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Ceremonial Balinese Cockfighting

Therefore, if you see a group of people attending a cockfight which has no religious significance, you can be sure that the tajen (cockfight) is taking place for the purposes of gambling only. A tajen can last the entire day, depending on the number of gamblers involved, and its rules can only be understood by the gamblers themselves.

In Balinese culture there is a tradition called ‘tabuh rah’ initiated by an animal fight (perang sato) between birds such as roosters. ‘Tabuh’ or ‘taburan’ means ’spills’, while ‘rah’ or ‘darah’ means blood, so tabuh rah can be translated as the spilling of the blood of the sacrificed animal. This tradition has close links with the practice of Hindu Balinese culture, but it has nothing to do with gambling.

Originally, the spilling of animal blood was conducted by cutting the neck of the bird for sacrifice and the ceremony required three fights only. This was followed by an activity similar to the Western game of ‘conkers’, using nuts, coconuts, eggs, and other offerings.

The roosters used for the purposes of tabuh rah are young ones which have never been in a fight for the same or similar purposes, as a symbol of the sincerity behind the sacrifice. Three fights indicate the magic cycle – beginning, middle and end – while the animal fight signifies the eternal struggle of good against evil. Tawur, the Balinese ceremonial sacrifice offered prior to Hari Nyepi (Day of Silence), is not complete without tabuh rah.

Balinese Hindus believe that the souls of the sacrificed animals will be able to reach a better life after death when they are reincarnated, according to Hindu belief, as a more advanced form of life, or even as a human being.

References to tabuh rah can be found in the ancient inscription of Sukawana (804 Caka), Batur Abang (933 Caka), Batuan (944 Caka). Other sources are Lontar (Palm leaf book) Siwatattwapurana  and Yadnyaprakerti and Kesatuan Tafsir Aspek-aspek Agama Hindu (Interpretation of the Aspects of Hinduism).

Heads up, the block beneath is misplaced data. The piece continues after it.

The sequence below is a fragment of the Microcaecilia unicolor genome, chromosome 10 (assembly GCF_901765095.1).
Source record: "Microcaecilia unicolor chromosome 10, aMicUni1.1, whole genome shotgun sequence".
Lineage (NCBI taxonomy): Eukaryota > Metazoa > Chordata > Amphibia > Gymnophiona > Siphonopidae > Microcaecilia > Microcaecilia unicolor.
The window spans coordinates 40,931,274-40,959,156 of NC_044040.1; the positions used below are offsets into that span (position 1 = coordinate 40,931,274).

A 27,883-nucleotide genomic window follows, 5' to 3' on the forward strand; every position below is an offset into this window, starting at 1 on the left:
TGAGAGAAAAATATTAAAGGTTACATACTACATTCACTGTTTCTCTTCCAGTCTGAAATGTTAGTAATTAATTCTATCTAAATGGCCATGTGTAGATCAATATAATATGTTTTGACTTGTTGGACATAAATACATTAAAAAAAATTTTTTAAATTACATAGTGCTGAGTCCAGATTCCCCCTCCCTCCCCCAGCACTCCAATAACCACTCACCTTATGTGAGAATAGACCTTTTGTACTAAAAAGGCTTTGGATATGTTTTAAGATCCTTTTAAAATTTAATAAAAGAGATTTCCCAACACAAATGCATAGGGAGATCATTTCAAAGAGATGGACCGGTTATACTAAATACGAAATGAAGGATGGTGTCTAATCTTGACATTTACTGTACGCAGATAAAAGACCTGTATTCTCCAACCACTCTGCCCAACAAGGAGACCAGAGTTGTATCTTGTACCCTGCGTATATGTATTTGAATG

Bhuta Yadnya, holy sacrifices, that can be accompanied by animal fights are called Caru Panca Kelud, Rsi Ghana, Balik Sumpah, Tawur Agung, Labuh Gentuh, Pancawalikrama, and Eka Dasa Rudra. (These ceremonies will be discussed in the following articles).

Therefore, if you see a group of people attending a cockfight which has no religious significance, you can be sure that the tajen (cockfight) is taking place for the purposes of gambling only. A tajen can last the entire day, depending on the number of gamblers involved, and its rules can only be understood by the gamblers themselves.

Prior to the big fight in a tajen, all the gamblers shout and yell and raise up their hands holding a certain amount of cash.  They repeatedly shout ‘Chock – chock – chock, dapang-dapang-dapang, teludo- teludo- teludo’, indicating the amount of money they are gambling.

Tajen seems to be getting more frequent now in Bali and a religious ceremony is often used as an excuse. The gamblers often call it tabuh rah. Consequently, the religious significance of a real tabuh rah has been negatively affected. This can also create the misapprehension that Hinduism legalises gambling and the abuse of animals. In fact, like other religions, Hinduism teaches its followers to fight against any forms of gambling since it can ruin them.

So, as visitors to Bali, we hope that you are now able to distinguish between tajen, which is a Balinese form of gambling, and tabuh rah, which is the ceremonial shedding of sacrificial blood.

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